December 11, 1863
Execution Of A Soldier. – A few days since Philip Raber, a private in Col. Duval’s 9th West Virginia Infantry, was executed at Fayette Court House. He had been tried by court martial and found guilty on two charges. “Desertion a second time” and “breaking guard.” The sentence was to have been carried out at 7 o’clock in the morning, but the interruption of well meaning but mistaken friends postponed the execution until afternoon on an irrelavant quibble about technecalities in the charge. His guilt was manifest, and with as little delay as possible the order was sternly repeated. At the appointed time, the brigade to which he belonged was drawn up on three sides of a hollow square, his own regiment obliquely flanked by the 12th and 91st Ohio, and in its rear, the 1st Ohio, and in its rear the 1st Ohio Battery and a cavalry company. Preceded by musicians playing a slow and solemn march, the prisoner passed to a central position fronting his regiment, and alighted from the wagon with a firm step. A fervent prayer was then offered up in his behalf, the doomed man mingling his own words with those of the Chaplain. His sentence was read before all the regiments, his hands were fastened, his eyes bandaged, and kneeling upon his coffin, he bowed his head to his fate. The low, firm words of command were given, a simultaneous volley fired, and the poor wretch leaped convulsively upward and fell back dead. Four of the balls pierced his heart, and there was not even a shudder. The regiments filed slowly by to look on his body, dispersed to their quarters, and the scene was ended.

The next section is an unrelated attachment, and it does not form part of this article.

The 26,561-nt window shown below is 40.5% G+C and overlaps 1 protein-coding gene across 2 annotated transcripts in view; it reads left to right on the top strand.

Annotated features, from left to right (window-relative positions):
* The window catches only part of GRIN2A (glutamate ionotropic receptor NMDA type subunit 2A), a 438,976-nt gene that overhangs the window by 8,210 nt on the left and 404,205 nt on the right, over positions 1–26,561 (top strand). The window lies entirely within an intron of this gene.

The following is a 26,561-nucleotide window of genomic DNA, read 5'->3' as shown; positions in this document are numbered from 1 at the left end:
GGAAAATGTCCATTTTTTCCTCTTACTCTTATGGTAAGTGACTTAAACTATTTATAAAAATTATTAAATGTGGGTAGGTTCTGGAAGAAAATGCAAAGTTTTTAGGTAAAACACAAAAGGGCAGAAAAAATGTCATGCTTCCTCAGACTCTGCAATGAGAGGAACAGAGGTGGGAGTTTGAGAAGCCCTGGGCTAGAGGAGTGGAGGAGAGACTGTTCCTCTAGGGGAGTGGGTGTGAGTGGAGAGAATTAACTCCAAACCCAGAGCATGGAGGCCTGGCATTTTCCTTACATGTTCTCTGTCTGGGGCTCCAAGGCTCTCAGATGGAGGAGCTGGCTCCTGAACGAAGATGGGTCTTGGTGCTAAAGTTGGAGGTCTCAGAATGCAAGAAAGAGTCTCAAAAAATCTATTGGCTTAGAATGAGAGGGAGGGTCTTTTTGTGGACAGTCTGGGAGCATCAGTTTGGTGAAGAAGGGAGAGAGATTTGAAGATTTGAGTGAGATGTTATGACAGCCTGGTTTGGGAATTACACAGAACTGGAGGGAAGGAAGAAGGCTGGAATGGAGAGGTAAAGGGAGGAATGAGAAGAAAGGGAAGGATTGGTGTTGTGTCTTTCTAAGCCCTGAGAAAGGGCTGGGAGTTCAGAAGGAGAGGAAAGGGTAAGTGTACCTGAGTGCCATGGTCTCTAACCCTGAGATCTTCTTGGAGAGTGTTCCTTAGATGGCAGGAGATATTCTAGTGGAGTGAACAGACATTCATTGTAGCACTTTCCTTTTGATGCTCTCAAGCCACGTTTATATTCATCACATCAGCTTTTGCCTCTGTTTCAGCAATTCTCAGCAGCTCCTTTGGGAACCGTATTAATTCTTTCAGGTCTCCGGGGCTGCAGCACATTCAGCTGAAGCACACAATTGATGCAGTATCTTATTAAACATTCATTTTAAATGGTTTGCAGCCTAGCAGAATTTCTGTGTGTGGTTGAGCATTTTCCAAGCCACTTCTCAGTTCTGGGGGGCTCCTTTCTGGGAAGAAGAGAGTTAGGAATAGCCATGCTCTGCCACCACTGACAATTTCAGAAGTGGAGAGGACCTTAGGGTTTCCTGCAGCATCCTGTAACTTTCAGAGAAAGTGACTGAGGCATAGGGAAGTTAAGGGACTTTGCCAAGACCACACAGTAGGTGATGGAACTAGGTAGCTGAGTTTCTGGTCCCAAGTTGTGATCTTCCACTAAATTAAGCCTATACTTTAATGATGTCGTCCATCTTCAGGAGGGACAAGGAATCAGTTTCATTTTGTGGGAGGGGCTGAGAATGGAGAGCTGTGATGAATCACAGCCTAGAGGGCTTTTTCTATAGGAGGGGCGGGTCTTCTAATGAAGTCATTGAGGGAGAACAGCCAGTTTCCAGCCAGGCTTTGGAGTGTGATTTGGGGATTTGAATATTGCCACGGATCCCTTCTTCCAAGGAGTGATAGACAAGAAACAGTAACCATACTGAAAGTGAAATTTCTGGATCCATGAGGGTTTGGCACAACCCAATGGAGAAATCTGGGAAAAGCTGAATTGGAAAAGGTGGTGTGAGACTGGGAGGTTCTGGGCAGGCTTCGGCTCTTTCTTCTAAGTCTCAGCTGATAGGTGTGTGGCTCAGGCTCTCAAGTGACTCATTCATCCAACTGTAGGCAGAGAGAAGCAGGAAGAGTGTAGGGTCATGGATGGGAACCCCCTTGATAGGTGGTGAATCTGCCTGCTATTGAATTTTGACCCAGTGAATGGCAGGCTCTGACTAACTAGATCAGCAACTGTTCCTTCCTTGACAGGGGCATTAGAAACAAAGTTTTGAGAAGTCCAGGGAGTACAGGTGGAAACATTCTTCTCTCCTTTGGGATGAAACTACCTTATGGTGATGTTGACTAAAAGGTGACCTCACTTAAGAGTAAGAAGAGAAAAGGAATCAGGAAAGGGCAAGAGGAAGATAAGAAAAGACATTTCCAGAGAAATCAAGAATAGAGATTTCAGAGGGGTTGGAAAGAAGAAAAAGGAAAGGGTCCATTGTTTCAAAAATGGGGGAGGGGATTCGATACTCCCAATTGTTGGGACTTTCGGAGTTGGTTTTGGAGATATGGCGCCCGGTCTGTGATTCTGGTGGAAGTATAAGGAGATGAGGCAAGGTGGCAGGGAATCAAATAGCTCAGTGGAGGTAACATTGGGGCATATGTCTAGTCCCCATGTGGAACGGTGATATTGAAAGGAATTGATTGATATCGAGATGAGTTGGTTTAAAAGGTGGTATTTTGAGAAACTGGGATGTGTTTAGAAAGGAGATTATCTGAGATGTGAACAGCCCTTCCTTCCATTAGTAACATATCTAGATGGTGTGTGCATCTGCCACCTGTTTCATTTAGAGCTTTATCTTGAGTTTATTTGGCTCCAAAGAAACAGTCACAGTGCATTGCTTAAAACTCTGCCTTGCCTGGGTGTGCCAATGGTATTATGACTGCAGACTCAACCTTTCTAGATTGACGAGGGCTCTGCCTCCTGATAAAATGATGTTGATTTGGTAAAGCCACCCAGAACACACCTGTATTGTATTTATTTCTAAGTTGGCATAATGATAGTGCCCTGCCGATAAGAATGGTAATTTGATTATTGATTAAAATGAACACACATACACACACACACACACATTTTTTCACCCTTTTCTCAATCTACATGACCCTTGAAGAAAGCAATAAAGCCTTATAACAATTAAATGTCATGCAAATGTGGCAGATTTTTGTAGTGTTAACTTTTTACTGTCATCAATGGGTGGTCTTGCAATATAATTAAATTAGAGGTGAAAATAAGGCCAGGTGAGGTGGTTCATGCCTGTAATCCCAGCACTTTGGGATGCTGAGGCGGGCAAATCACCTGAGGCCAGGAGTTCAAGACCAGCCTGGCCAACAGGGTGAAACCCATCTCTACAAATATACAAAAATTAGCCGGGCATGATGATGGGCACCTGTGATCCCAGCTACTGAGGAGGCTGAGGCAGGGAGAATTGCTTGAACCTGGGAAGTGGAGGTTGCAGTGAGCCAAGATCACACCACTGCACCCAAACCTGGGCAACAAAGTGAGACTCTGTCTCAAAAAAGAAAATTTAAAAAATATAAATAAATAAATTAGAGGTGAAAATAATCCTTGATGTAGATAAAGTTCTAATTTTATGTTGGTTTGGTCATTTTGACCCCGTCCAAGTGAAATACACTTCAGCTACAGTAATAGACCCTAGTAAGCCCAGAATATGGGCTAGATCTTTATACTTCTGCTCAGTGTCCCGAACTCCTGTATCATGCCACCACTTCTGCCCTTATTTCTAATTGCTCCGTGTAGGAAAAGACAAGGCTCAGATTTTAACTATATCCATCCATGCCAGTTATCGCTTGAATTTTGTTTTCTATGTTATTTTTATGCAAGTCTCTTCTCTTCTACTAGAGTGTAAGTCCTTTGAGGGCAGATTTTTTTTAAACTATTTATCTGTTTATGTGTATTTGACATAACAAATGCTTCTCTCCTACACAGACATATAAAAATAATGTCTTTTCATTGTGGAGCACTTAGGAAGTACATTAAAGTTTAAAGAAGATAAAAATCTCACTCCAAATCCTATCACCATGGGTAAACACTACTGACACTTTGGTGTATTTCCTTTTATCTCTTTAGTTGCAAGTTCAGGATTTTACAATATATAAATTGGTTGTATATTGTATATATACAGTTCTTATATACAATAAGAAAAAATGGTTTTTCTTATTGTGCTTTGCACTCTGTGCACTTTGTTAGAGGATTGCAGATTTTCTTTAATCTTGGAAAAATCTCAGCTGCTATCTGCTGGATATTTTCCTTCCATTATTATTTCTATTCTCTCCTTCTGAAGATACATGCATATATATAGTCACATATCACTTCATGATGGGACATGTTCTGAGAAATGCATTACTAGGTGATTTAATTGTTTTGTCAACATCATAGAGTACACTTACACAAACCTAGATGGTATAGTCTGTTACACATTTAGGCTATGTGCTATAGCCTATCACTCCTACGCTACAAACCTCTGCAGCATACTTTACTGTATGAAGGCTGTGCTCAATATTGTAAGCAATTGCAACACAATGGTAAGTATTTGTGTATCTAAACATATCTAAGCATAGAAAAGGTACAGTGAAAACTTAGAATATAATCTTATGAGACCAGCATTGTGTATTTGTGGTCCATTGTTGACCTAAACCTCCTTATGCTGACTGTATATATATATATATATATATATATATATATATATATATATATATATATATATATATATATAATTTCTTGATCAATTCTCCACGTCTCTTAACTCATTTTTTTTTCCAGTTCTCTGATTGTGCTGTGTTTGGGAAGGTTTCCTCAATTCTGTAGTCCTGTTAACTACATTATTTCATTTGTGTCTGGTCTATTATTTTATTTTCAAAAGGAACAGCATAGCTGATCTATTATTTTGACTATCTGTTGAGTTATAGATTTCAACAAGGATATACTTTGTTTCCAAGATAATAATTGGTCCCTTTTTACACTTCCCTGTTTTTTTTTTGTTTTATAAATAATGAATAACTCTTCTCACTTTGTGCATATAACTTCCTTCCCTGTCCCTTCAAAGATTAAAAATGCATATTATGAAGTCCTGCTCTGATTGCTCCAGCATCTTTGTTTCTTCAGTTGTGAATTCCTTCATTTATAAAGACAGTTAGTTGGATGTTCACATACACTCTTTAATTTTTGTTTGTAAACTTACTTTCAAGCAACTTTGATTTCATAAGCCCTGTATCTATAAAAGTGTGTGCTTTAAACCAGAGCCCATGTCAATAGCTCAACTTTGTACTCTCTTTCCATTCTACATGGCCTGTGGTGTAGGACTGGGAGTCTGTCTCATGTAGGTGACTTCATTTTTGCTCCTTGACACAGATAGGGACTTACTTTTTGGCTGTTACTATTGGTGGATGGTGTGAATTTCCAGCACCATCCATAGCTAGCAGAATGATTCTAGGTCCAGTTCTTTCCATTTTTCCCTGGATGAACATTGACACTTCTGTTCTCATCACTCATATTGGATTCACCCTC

Timeline of West Virginia: Civil War and Statehood: Undated: December 1863